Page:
Monday, May 13, 2019

Dumpster fire 'Loqueesha' trailer sets Twitter ablaze

Posted By on Mon, May 13, 2019 at 1:02 PM

click to enlarge Yes. This is the actual movie poster. - IMDB
  • IMDB
  • Yes. This is the actual movie poster.

In the uncanny valley that is 2019, it's becoming harder and harder to discern fact from fiction, fiction from farce, and farce from racist trash.

So, when a trailer for a movie set in Detroit called Loqueesha started making the rounds, it was hard to know exactly what we were looking at. On one hand, a film about a white man pretending to be a Black woman to land a job at a radio station could be genius satire and social commentary if at the hands of someone like Jordan Peele. The plot also harkens to the 2018 dark comedy, Sorry to Bother You, where Lakeith Stanfield's character takes a telemarketing job and develops a “white voice” (voiced by David Cross), to climb the corporate ladder. Based on the trailer, Loqueesha appears to be a far cry from a racially progressive conversation and more like Green Book with blaccent.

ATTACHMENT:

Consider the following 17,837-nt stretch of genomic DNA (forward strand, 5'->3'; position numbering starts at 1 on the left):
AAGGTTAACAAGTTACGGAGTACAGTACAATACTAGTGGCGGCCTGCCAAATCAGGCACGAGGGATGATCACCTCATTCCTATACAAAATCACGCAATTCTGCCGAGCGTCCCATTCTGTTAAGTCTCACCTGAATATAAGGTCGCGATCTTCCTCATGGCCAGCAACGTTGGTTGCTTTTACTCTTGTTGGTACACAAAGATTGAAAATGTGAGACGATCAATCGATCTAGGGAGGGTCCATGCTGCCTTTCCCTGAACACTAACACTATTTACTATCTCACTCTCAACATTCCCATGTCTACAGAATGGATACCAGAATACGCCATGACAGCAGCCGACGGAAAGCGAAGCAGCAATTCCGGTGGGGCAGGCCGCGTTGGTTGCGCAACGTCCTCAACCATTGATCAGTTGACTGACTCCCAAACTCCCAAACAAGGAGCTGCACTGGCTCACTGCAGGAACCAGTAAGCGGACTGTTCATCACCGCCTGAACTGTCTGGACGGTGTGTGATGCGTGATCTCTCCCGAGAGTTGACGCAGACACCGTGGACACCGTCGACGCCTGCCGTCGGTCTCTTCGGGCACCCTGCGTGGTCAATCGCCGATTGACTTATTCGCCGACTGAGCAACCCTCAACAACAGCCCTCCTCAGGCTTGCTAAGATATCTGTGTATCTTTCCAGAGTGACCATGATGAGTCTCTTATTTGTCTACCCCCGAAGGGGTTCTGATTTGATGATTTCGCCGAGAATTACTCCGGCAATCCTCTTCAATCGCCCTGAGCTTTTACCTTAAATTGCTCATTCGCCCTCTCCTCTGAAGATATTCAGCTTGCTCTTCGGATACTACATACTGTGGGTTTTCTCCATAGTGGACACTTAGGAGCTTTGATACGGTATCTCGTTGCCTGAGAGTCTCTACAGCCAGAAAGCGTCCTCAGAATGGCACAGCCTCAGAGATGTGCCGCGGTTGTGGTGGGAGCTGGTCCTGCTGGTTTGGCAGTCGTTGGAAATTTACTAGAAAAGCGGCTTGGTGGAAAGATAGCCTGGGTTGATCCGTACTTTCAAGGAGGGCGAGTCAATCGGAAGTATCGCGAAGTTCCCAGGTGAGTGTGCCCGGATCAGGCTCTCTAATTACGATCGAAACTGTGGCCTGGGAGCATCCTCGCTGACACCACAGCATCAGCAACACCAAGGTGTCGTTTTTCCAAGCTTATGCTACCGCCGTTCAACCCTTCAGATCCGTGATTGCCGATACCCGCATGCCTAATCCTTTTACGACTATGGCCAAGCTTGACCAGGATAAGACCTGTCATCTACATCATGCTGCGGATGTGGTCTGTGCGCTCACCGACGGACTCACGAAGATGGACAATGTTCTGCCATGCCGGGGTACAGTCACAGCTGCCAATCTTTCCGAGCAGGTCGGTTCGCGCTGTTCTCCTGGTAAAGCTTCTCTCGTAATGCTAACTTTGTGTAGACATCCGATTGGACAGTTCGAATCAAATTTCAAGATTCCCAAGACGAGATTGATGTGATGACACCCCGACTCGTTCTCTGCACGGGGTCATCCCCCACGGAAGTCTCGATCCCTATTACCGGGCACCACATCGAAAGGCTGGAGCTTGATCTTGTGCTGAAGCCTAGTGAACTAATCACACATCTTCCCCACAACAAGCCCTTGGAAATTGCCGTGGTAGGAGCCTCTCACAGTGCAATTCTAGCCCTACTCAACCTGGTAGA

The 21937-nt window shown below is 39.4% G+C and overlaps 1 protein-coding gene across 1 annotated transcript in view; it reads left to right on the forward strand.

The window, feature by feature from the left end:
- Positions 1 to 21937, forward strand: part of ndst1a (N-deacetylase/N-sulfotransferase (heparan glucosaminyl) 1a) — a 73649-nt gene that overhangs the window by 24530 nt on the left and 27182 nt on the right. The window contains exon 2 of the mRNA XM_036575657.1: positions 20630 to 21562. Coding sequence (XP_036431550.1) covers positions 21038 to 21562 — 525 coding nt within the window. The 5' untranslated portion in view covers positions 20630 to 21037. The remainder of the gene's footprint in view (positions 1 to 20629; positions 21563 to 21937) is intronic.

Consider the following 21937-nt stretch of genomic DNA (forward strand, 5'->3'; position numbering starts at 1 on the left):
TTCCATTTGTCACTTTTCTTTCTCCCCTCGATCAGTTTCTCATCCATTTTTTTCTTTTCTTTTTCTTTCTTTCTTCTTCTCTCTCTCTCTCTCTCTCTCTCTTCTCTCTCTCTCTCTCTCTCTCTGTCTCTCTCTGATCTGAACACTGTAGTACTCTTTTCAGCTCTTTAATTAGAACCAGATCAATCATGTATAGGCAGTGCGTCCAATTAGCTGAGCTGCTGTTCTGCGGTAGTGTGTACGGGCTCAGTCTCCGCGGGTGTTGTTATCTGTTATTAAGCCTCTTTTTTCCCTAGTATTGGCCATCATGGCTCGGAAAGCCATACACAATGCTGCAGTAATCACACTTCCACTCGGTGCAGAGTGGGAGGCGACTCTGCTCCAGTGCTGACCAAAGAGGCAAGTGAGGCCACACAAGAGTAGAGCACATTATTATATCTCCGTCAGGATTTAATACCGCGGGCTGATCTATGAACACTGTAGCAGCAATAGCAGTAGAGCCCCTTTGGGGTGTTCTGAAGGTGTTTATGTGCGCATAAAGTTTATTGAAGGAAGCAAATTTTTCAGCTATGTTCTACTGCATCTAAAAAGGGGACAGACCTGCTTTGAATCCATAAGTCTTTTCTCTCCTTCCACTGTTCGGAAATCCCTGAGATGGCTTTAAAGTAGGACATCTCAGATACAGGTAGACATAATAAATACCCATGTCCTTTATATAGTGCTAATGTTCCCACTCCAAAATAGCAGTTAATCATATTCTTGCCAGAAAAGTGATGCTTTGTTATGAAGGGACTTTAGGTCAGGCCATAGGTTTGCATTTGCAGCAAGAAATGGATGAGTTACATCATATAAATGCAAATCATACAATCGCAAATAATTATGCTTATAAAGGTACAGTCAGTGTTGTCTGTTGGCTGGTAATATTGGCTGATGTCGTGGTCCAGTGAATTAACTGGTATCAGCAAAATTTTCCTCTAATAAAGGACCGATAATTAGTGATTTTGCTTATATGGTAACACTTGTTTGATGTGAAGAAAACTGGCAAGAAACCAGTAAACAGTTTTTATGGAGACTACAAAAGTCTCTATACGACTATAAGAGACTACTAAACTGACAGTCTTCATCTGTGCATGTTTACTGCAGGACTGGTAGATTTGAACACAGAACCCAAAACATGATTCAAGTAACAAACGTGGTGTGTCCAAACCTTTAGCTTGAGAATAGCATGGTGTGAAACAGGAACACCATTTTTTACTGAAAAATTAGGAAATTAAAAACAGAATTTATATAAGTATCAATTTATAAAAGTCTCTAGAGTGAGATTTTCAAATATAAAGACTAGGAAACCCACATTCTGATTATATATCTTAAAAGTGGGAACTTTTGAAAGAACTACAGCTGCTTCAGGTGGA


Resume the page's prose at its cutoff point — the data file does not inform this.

Comedian Jeremey Saville (whose pinned tweet reads: "Every little bit of my life is a joy factory") landed three jobs as a white man: writer, director, and Loqueesha's protagonist, Joe. Described as an “astute and underachieving Detroit bartender,” Joe finds himself in some hot water when his ex-wife informs him that it is his responsibility to get his hands on $13,000 to send their son to a private school. Naturally, he comes up with a harebrained, wacky money-making scheme: apply for the job he was rejected for that encourages "minorities to apply," but under the guise of pretending to be a Black woman after watching a Jerry Springer-type show called Trash Talkin’.



“If I was a Black woman I would be perfect.”

It gets worse.

Joe, er, Loqueesha actually finds success as an over-the-top, advice-giving radio host and quickly becomes a national sensation. As one might expect, though, Joe's ruse comes to a head when people want to meet Loqueesha face-to-face. Oh boy!

Twitter had some choice words for Saville and Hollywood at large.


R.I.P.


2004 was the same year Wayne's brothers released White Chicks.


A lot of folks drew comparisons to the 1986 blackface comedy, Soul Man.


And some made light of the whitewashing casting of 2017's Ghost in the Shell.


Oh, and the film's IMDB trivia section is casting some well-deserved shade.


Taking the film's tagline of “Sometimes you need to become someone else to find out who you really are” to heart is Saville himself, who is moonlighting as someone with Black friends, apparently.


...and Marlon appears to be annoyed.


Watch the trailer at your own risk, and see if you can spot nods to Detroit and a fucked-up joke about suicide.


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